Enjoying USE OF WEAPONS; been thinking a bit more about the role of character development in SF

51qES5r-5cL._SY344_BO1,204,203,200_I started reading the next book in the Culture series and I am liking it a lot. You know what I’ve noticed about a lot of hard SF books? They can actually be very light on the plot. In many cases, they’re little more than travelogues. This was particularly the case with the two Stross books I read recently: Neptune’s Children and Saturn’s Brood. In both cases, there was some loose objective at the end of the journey, but most of the time we were just walking around and looking at shit. I wonder whether this is an inheritance from Utopian literature. Many of those early utopias were pretty much all about seeing the sights. It’s funny, though, that a genre which pays so much lip service to plot can actually have so little of it. But then, the SF genre is full of ironies like that. It also pays lots of lip service to character development, but frequently the character struggles are pretty anemic. For instance, in the last Banks novel, the dude was, I guess, motivated by a sense of boredom at the possibility of game-playing, but then he starts playing for higher stakes and, well, he’s happier, I guess? All of his personal development is very much.

But that’s fine, because in an SF novel, everything carries more meaning, because everything is purposefully constructed. In a realist novel, you can choose details in a manner that weights the scenes with meaning. For instance, you can have a woodpecker in a tree, pecking away during a pivotal scene, and it’ll mean…something. But it’s also just a woodpecker.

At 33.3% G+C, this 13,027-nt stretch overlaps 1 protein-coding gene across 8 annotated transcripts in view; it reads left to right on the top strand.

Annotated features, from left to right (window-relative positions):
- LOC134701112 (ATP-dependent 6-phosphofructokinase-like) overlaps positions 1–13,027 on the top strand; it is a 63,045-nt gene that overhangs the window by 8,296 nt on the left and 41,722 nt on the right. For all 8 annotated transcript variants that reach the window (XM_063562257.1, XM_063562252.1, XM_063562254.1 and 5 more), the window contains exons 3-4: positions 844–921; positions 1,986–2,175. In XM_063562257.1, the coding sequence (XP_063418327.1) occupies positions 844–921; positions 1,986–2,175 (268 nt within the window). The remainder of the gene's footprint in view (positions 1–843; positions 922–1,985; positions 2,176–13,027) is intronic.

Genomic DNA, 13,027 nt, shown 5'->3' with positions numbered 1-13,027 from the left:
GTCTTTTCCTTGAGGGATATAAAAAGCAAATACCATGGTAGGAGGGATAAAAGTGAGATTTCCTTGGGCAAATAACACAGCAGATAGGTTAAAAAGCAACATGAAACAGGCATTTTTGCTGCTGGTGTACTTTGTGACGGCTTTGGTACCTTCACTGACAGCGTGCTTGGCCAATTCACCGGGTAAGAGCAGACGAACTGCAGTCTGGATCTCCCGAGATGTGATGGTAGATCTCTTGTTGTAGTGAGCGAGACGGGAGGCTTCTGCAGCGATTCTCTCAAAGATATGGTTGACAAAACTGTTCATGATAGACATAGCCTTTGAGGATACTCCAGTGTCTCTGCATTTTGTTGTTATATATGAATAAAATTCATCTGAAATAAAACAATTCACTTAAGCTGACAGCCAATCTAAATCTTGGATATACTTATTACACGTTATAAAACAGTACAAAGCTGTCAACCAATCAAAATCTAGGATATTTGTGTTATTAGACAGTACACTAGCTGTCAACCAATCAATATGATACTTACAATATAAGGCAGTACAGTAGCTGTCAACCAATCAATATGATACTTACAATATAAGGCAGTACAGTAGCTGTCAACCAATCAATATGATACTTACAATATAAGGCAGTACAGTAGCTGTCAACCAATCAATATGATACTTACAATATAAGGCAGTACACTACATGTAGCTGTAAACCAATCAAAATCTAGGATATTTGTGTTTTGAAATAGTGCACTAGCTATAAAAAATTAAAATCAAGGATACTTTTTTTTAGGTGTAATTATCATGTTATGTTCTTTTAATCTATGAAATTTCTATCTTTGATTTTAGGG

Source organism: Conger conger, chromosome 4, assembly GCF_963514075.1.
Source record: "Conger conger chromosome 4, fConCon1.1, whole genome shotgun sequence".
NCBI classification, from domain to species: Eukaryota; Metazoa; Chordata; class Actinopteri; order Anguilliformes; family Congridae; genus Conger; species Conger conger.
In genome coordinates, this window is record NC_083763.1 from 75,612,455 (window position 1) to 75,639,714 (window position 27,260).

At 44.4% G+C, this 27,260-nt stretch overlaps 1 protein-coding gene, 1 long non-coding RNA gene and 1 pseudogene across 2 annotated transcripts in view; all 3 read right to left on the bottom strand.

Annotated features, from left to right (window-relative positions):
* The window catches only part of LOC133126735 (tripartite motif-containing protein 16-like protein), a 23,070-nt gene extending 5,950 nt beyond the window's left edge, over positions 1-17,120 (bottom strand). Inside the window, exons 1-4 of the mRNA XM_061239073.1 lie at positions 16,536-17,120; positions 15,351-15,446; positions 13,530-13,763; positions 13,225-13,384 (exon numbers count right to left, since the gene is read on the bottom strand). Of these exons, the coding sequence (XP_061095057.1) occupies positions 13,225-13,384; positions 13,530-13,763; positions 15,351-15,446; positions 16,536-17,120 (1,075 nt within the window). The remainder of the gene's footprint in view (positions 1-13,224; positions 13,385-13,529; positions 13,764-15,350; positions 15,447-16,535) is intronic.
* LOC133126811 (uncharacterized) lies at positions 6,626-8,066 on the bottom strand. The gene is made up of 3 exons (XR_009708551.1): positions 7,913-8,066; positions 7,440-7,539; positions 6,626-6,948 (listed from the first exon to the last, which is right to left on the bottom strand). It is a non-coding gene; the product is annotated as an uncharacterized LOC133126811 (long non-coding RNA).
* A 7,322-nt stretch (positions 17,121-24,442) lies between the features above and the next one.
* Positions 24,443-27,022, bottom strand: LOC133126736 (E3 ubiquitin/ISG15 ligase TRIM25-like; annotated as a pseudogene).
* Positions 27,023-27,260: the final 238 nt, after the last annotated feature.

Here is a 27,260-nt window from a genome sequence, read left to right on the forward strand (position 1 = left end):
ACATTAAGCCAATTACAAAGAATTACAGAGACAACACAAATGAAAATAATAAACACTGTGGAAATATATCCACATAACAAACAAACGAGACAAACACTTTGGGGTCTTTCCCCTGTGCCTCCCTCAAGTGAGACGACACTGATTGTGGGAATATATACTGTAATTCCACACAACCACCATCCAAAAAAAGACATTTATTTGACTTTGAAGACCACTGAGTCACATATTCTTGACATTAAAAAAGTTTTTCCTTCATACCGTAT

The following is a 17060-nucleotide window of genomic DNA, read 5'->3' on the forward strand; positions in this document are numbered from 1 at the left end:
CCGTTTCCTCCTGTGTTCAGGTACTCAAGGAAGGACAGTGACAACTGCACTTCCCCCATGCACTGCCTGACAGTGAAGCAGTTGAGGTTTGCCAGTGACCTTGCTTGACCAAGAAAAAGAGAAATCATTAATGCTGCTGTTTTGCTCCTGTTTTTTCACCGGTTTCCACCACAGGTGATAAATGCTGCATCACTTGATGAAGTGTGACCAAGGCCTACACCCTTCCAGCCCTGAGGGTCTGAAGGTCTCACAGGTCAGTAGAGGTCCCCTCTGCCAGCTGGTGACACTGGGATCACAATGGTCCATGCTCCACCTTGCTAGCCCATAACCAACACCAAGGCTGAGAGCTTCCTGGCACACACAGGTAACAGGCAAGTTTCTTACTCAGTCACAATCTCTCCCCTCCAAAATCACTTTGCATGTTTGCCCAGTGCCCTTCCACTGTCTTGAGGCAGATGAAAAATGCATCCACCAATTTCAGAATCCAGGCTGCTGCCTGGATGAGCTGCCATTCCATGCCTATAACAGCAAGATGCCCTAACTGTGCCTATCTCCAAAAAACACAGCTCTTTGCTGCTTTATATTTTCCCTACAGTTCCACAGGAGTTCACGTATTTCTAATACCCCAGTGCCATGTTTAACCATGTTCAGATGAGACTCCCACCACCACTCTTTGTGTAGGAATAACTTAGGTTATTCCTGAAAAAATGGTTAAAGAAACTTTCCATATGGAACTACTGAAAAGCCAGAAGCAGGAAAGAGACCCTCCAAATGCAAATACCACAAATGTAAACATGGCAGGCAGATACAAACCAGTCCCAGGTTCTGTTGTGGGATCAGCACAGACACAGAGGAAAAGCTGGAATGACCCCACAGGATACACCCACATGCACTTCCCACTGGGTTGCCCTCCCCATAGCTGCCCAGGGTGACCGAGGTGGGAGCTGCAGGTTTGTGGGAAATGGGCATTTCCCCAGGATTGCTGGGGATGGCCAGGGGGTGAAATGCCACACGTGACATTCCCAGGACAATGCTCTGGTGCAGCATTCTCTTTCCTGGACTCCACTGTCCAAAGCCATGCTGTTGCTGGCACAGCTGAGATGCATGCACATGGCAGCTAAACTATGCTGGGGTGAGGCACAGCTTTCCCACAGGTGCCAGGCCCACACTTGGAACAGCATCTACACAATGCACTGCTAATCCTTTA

Whereas in an SF novel, nothing has any literal value. These planets and these starships and these robots and these weird board games don’t exist. They are pure image; pure construction. And there is some strange way, that I can’t quite articulate, in which the manipulation of those symbols takes the place of character development. For instance, PLAYER OF GAMES was about a vicious empire that used a very complex board game to figure out who was going to govern it. It was a novel about a civilization that had become very invested in a two-dimensional picture of itself, and about the ways in which reality had come to resemble the picture just as much as the picture resembled reality. Over the course of the novel, strange things start to happen, and as the game begins to change, so does the empire. And that is such a big and very complex and malleable symbol that it doesn’t leave much room for character development. Basically, in science fiction novels, the world often changes so much that it would be a bit confusing if the characters also changed.

Incidentally, when I tried to explain this idea on Twitter, another author got very mad at me. They were incensed that I’d implied science fiction doesn’t have as much character development as literary fiction. Which is not quite what I’m saying. Some SF has fairly good character development (for instance, A Scanner Darkly or Richard Morgan’s Market Forces). But I do think that it’s possible for a science fiction novel to be very good even if it doesn’t prioritize character development. And I don’t think that’s a slur on the genre. There are many different ways in which a book can be good, and each book doesn’t need to be good in all the possible ways: it just needs to be good in at least one way.

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Comments (



  1. Daniel

    I’ve always found the humans to be the least interesting people in the Culture novels. The ships and drones have all the personality. The less they’re on page, the less appealing the book for me.

    1. R. H. Kanakia

      I absolutely agree. All of the ships and drones are so quirky and well-defined. I love them.

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